Knife in the Water



The Pianist aside, Roman Polanski has spent the last couple decades directing tepid Euro-flavored thrillers and ill-conceived period pieces while dodging statutory rape charges in the United States.

Once upon a time, however, he was considered the most promising director of his time. Though Rosemary's Baby, Chinatown and Repulsion are true cinematic classics, 1962's Knife in the Water first landed the Polish filmmaker in the spotlight. An economically crafted and remarkably unnerving psychodrama, Polanski masterfully wrung suspense from a tale confined to three characters on a boat. One has only to look at Phillip Noyce's Dead Calm or Anthony Minghella's The Talented Mr. Ripley to see the long reach of Polanki's influence.

Husband and wife Andrzej and Krystyna impulsively pick up an attractive 19-year-old hitchhiker and invite him to spend the weekend with them on their lake boat. Slowly, sexual tension leads to a subtle game of one-upmanship between Andrzej and the blond beefcake hitcher as they each vie for Krystyna's attention. It goes horribly wrong, of course, and the day ends in a horrible burst of violence.

Polanski is in his misanthropic glory here, depicting the complacent corruption of the middle class while exploring the paranoia that fuels macho male posturing. Emasculation and bravado are recurring themes in the director's work, and Knife may very well be his greatest distillation. It's an acidic view of humanity that reduces every behavior to domination and fear of humiliation.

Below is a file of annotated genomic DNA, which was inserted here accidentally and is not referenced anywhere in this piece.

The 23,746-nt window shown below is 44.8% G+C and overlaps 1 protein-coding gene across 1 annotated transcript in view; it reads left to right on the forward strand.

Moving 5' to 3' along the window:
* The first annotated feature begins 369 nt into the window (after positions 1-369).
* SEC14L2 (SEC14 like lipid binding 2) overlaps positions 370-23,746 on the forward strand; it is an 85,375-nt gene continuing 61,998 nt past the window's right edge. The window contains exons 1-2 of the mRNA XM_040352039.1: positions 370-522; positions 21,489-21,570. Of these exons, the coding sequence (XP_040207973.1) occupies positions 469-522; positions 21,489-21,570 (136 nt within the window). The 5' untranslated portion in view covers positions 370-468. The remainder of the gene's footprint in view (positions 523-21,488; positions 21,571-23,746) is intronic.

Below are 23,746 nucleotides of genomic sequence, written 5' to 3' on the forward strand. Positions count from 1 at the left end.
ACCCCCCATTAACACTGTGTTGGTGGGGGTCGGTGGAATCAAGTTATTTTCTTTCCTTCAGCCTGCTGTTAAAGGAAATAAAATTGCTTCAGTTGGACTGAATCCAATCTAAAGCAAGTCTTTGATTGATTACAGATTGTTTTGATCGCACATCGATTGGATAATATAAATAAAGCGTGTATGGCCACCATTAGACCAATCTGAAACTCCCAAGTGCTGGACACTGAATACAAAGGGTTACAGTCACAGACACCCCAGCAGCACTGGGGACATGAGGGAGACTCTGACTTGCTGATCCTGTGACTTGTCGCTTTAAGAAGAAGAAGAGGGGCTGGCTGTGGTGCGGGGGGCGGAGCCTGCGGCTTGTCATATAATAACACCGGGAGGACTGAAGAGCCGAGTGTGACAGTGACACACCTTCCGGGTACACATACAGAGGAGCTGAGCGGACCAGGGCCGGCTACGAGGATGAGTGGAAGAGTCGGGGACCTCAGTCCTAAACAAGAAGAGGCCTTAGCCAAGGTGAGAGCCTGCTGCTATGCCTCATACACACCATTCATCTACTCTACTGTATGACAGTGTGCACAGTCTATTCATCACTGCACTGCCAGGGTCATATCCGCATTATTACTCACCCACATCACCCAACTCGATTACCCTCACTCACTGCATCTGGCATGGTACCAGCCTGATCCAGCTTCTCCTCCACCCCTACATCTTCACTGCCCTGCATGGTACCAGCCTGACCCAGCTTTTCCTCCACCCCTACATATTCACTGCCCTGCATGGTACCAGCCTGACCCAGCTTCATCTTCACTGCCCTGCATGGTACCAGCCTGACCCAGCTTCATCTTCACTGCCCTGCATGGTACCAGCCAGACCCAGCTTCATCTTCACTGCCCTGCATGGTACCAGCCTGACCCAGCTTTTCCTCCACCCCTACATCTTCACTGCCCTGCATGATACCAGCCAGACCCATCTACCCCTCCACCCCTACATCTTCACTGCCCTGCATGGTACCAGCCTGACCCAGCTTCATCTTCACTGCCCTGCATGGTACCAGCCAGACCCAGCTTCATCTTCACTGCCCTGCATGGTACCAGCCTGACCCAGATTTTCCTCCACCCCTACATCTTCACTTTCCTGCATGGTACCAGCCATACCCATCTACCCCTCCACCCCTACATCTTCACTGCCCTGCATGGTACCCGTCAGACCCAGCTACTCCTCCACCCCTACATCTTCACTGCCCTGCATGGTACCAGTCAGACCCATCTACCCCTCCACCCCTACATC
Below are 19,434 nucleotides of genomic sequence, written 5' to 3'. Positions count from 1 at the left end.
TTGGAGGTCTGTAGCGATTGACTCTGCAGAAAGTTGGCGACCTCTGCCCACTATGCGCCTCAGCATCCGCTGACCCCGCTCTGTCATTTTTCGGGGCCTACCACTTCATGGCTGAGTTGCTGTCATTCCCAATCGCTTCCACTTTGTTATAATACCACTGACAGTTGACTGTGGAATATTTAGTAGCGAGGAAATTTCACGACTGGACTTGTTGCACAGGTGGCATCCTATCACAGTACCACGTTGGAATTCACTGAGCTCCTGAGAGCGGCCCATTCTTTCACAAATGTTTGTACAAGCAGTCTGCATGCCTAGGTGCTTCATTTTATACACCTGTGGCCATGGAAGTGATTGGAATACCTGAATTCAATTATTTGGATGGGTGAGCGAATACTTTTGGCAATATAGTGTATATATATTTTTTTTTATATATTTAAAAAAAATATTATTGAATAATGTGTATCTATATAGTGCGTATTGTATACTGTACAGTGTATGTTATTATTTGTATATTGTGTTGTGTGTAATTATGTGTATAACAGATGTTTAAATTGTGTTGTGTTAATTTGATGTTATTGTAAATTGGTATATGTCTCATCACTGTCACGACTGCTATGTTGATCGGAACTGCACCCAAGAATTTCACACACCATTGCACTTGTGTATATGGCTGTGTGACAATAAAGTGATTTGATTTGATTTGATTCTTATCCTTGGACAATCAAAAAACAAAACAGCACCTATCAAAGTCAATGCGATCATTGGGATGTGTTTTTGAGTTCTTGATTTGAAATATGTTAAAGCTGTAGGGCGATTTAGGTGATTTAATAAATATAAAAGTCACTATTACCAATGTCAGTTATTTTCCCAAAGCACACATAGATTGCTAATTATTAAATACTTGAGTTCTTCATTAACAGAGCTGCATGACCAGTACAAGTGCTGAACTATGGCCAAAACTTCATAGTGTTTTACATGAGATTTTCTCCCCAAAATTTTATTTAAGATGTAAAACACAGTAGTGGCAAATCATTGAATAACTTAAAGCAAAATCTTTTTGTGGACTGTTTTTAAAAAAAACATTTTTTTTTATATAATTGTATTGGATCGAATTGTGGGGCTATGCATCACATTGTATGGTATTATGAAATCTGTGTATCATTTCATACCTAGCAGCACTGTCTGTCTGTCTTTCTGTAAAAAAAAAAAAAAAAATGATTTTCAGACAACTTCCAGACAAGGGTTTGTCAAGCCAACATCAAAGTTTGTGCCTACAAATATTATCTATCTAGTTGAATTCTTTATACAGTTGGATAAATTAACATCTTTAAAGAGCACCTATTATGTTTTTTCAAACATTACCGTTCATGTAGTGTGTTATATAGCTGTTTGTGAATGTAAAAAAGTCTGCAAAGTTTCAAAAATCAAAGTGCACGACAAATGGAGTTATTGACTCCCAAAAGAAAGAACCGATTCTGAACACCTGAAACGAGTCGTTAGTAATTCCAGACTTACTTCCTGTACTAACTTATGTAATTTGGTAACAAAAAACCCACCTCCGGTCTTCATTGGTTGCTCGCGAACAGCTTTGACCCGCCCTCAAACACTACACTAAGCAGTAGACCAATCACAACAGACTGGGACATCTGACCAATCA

Cinematically, Knife is a masterpiece of style and restraint as the young Polanski slowly winds the tension to the breaking point, juxtaposing the characters' banal conversations with ever-growing hints of violence. Jerzy Lipman's gorgeous black-and-white photography only heightens the claustrophobic confines of the yacht.

Knife In The Water signals the beginnings of a major film auteur that briefly delivered on his promise then descended into disappointing and irrelevant cinema. No cinephile should miss it.


Screens Thursday, Feb. 8, at the Art Gallery of Windsor, 401 Riverside Dr. W., Windsor; 519-977-0013.

Jeff Meyers writes about film for Metro Times. Send comments to

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